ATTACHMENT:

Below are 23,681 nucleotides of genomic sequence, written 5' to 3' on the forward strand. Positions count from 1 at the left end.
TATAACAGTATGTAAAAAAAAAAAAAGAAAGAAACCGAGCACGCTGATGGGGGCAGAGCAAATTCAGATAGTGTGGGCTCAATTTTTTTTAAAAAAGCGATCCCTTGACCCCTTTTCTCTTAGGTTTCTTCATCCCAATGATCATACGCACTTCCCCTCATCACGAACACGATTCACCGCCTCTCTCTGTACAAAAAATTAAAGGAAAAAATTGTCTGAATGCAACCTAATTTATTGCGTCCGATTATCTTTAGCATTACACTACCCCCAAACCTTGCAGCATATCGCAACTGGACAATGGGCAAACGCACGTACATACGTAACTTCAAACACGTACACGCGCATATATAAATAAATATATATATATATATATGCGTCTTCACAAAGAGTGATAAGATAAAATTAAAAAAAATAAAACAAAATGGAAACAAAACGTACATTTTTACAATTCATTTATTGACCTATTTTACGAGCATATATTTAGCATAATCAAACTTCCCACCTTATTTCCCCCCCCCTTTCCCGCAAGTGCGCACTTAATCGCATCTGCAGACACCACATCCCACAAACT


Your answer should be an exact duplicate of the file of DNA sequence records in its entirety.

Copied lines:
Below are 23,681 nucleotides of genomic sequence, written 5' to 3' on the forward strand. Positions count from 1 at the left end.
TATAACAGTATGTAAAAAAAAAAAAAGAAAGAAACCGAGCACGCTGATGGGGGCAGAGCAAATTCAGATAGTGTGGGCTCAATTTTTTTTAAAAAAGCGATCCCTTGACCCCTTTTCTCTTAGGTTTCTTCATCCCAATGATCATACGCACTTCCCCTCATCACGAACACGATTCACCGCCTCTCTCTGTACAAAAAATTAAAGGAAAAAATTGTCTGAATGCAACCTAATTTATTGCGTCCGATTATCTTTAGCATTACACTACCCCCAAACCTTGCAGCATATCGCAACTGGACAATGGGCAAACGCACGTACATACGTAACTTCAAACACGTACACGCGCATATATAAATAAATATATATATATATATATGCGTCTTCACAAAGAGTGATAAGATAAAATTAAAAAAAATAAAACAAAATGGAAACAAAACGTACATTTTTACAATTCATTTATTGACCTATTTTACGAGCATATATTTAGCATAATCAAACTTCCCACCTTATTTCCCCCCCCCTTTCCCGCAAGTGCGCACTTAATCGCATCTGCAGACACCACATCCCACAAACT